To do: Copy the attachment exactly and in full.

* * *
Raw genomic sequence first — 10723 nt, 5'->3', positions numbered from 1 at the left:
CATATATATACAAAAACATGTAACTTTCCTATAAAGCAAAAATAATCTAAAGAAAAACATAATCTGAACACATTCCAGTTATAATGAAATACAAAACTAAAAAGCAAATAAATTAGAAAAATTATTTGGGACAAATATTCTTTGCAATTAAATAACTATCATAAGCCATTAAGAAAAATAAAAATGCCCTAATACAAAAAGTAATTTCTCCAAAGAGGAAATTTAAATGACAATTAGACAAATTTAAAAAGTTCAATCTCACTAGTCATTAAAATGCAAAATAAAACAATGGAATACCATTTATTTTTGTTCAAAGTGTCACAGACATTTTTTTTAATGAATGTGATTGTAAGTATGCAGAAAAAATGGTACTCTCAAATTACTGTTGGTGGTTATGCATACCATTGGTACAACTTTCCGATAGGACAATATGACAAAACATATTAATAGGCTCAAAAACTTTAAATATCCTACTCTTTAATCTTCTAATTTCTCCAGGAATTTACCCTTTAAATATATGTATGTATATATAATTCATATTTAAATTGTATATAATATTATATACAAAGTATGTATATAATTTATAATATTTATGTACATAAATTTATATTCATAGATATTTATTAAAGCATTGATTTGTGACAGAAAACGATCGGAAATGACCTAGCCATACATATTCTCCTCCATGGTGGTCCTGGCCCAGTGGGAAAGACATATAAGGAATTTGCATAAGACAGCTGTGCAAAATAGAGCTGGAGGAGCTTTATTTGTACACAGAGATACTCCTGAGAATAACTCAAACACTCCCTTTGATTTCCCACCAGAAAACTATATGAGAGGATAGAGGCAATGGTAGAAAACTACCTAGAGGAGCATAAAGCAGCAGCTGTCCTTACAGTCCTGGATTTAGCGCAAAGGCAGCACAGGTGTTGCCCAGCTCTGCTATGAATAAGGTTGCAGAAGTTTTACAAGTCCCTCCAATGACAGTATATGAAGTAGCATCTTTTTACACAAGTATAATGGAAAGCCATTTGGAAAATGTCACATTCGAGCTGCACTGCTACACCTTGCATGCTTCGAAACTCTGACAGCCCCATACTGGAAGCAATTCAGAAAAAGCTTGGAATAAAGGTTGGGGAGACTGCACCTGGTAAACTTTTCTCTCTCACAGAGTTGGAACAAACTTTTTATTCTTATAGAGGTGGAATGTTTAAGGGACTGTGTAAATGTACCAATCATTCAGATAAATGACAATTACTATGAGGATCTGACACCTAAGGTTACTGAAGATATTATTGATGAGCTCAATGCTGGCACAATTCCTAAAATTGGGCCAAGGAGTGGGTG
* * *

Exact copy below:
Raw genomic sequence first — 10723 nt, 5'->3', positions numbered from 1 at the left:
CATATATATACAAAAACATGTAACTTTCCTATAAAGCAAAAATAATCTAAAGAAAAACATAATCTGAACACATTCCAGTTATAATGAAATACAAAACTAAAAAGCAAATAAATTAGAAAAATTATTTGGGACAAATATTCTTTGCAATTAAATAACTATCATAAGCCATTAAGAAAAATAAAAATGCCCTAATACAAAAAGTAATTTCTCCAAAGAGGAAATTTAAATGACAATTAGACAAATTTAAAAAGTTCAATCTCACTAGTCATTAAAATGCAAAATAAAACAATGGAATACCATTTATTTTTGTTCAAAGTGTCACAGACATTTTTTTTAATGAATGTGATTGTAAGTATGCAGAAAAAATGGTACTCTCAAATTACTGTTGGTGGTTATGCATACCATTGGTACAACTTTCCGATAGGACAATATGACAAAACATATTAATAGGCTCAAAAACTTTAAATATCCTACTCTTTAATCTTCTAATTTCTCCAGGAATTTACCCTTTAAATATATGTATGTATATATAATTCATATTTAAATTGTATATAATATTATATACAAAGTATGTATATAATTTATAATATTTATGTACATAAATTTATATTCATAGATATTTATTAAAGCATTGATTTGTGACAGAAAACGATCGGAAATGACCTAGCCATACATATTCTCCTCCATGGTGGTCCTGGCCCAGTGGGAAAGACATATAAGGAATTTGCATAAGACAGCTGTGCAAAATAGAGCTGGAGGAGCTTTATTTGTACACAGAGATACTCCTGAGAATAACTCAAACACTCCCTTTGATTTCCCACCAGAAAACTATATGAGAGGATAGAGGCAATGGTAGAAAACTACCTAGAGGAGCATAAAGCAGCAGCTGTCCTTACAGTCCTGGATTTAGCGCAAAGGCAGCACAGGTGTTGCCCAGCTCTGCTATGAATAAGGTTGCAGAAGTTTTACAAGTCCCTCCAATGACAGTATATGAAGTAGCATCTTTTTACACAAGTATAATGGAAAGCCATTTGGAAAATGTCACATTCGAGCTGCACTGCTACACCTTGCATGCTTCGAAACTCTGACAGCCCCATACTGGAAGCAATTCAGAAAAAGCTTGGAATAAAGGTTGGGGAGACTGCACCTGGTAAACTTTTCTCTCTCACAGAGTTGGAACAAACTTTTTATTCTTATAGAGGTGGAATGTTTAAGGGACTGTGTAAATGTACCAATCATTCAGATAAATGACAATTACTATGAGGATCTGACACCTAAGGTTACTGAAGATATTATTGATGAGCTCAATGCTGGCACAATTCCTAAAATTGGGCCAAGGAGTGGGTG